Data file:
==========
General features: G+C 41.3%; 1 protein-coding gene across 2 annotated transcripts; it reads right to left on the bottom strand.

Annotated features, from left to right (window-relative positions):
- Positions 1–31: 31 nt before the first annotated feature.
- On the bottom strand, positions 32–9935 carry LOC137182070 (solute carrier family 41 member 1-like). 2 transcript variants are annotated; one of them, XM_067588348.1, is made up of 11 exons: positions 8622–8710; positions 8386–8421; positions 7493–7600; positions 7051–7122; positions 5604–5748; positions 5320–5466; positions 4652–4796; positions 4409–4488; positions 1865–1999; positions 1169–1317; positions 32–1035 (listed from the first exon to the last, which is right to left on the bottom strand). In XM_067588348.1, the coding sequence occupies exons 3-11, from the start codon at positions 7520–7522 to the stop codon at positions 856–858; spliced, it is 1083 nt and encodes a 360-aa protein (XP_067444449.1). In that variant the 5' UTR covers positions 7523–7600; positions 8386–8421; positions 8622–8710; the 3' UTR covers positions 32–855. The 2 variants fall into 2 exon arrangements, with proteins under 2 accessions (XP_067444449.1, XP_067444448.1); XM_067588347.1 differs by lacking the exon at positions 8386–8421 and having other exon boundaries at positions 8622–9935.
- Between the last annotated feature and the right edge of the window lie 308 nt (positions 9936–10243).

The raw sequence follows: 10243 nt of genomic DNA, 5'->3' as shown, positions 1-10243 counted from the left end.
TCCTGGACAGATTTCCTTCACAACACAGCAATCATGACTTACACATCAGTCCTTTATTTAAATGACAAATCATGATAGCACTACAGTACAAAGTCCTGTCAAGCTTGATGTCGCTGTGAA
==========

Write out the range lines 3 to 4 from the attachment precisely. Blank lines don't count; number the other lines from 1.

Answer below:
- Positions 1–31: 31 nt before the first annotated feature.
- On the bottom strand, positions 32–9935 carry LOC137182070 (solute carrier family 41 member 1-like). 2 transcript variants are annotated; one of them, XM_067588348.1, is made up of 11 exons: positions 8622–8710; positions 8386–8421; positions 7493–7600; positions 7051–7122; positions 5604–5748; positions 5320–5466; positions 4652–4796; positions 4409–4488; positions 1865–1999; positions 1169–1317; positions 32–1035 (listed from the first exon to the last, which is right to left on the bottom strand). In XM_067588348.1, the coding sequence occupies exons 3-11, from the start codon at positions 7520–7522 to the stop codon at positions 856–858; spliced, it is 1083 nt and encodes a 360-aa protein (XP_067444449.1). In that variant the 5' UTR covers positions 7523–7600; positions 8386–8421; positions 8622–8710; the 3' UTR covers positions 32–855. The 2 variants fall into 2 exon arrangements, with proteins under 2 accessions (XP_067444449.1, XP_067444448.1); XM_067588347.1 differs by lacking the exon at positions 8386–8421 and having other exon boundaries at positions 8622–9935.